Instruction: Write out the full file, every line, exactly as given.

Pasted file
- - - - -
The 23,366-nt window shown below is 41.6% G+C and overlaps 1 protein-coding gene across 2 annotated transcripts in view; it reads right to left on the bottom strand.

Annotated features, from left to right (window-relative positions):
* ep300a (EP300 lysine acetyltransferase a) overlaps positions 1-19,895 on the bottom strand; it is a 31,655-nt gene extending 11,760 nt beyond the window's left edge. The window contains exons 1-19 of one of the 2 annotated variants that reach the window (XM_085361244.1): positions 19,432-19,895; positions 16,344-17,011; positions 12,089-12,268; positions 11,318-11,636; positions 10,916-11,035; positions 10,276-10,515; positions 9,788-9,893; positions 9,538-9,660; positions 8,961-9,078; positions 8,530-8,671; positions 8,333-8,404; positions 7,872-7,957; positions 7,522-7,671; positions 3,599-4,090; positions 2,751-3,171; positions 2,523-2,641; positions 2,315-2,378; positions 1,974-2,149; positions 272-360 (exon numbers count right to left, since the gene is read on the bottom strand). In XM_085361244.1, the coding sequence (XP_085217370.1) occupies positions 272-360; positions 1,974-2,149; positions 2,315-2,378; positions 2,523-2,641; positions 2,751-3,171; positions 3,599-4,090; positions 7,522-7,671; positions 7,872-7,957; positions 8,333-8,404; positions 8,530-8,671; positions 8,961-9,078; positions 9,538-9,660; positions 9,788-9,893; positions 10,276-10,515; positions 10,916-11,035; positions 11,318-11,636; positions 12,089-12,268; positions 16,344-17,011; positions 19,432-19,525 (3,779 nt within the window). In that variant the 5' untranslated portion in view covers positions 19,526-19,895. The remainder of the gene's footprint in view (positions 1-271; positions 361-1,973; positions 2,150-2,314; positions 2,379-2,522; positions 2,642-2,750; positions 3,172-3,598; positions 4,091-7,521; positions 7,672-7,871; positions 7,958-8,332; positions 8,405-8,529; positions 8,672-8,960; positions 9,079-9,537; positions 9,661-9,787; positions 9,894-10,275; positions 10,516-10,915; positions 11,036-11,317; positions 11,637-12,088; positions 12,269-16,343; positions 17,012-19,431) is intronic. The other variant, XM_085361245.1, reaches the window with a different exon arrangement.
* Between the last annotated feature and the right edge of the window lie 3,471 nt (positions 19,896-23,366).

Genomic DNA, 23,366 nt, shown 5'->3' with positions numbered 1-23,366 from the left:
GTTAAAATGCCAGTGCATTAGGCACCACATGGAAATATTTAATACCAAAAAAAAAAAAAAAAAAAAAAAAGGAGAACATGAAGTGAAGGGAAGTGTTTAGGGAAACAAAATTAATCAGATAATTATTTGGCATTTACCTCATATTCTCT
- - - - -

The 23,366-nt window shown below is 41.6% G+C and overlaps 1 protein-coding gene across 2 annotated transcripts in view; it reads right to left on the bottom strand.

Annotated features, from left to right (window-relative positions):
* ep300a (EP300 lysine acetyltransferase a) overlaps positions 1-19,895 on the bottom strand; it is a 31,655-nt gene extending 11,760 nt beyond the window's left edge. The window contains exons 1-19 of one of the 2 annotated variants that reach the window (XM_085361244.1): positions 19,432-19,895; positions 16,344-17,011; positions 12,089-12,268; positions 11,318-11,636; positions 10,916-11,035; positions 10,276-10,515; positions 9,788-9,893; positions 9,538-9,660; positions 8,961-9,078; positions 8,530-8,671; positions 8,333-8,404; positions 7,872-7,957; positions 7,522-7,671; positions 3,599-4,090; positions 2,751-3,171; positions 2,523-2,641; positions 2,315-2,378; positions 1,974-2,149; positions 272-360 (exon numbers count right to left, since the gene is read on the bottom strand). In XM_085361244.1, the coding sequence (XP_085217370.1) occupies positions 272-360; positions 1,974-2,149; positions 2,315-2,378; positions 2,523-2,641; positions 2,751-3,171; positions 3,599-4,090; positions 7,522-7,671; positions 7,872-7,957; positions 8,333-8,404; positions 8,530-8,671; positions 8,961-9,078; positions 9,538-9,660; positions 9,788-9,893; positions 10,276-10,515; positions 10,916-11,035; positions 11,318-11,636; positions 12,089-12,268; positions 16,344-17,011; positions 19,432-19,525 (3,779 nt within the window). In that variant the 5' untranslated portion in view covers positions 19,526-19,895. The remainder of the gene's footprint in view (positions 1-271; positions 361-1,973; positions 2,150-2,314; positions 2,379-2,522; positions 2,642-2,750; positions 3,172-3,598; positions 4,091-7,521; positions 7,672-7,871; positions 7,958-8,332; positions 8,405-8,529; positions 8,672-8,960; positions 9,079-9,537; positions 9,661-9,787; positions 9,894-10,275; positions 10,516-10,915; positions 11,036-11,317; positions 11,637-12,088; positions 12,269-16,343; positions 17,012-19,431) is intronic. The other variant, XM_085361245.1, reaches the window with a different exon arrangement.
* Between the last annotated feature and the right edge of the window lie 3,471 nt (positions 19,896-23,366).

Genomic DNA, 23,366 nt, shown 5'->3' with positions numbered 1-23,366 from the left:
GTTAAAATGCCAGTGCATTAGGCACCACATGGAAATATTTAATACCAAAAAAAAAAAAAAAAAAAAAAAAGGAGAACATGAAGTGAAGGGAAGTGTTTAGGGAAACAAAATTAATCAGATAATTATTTGGCATTTACCTCATATTCTCT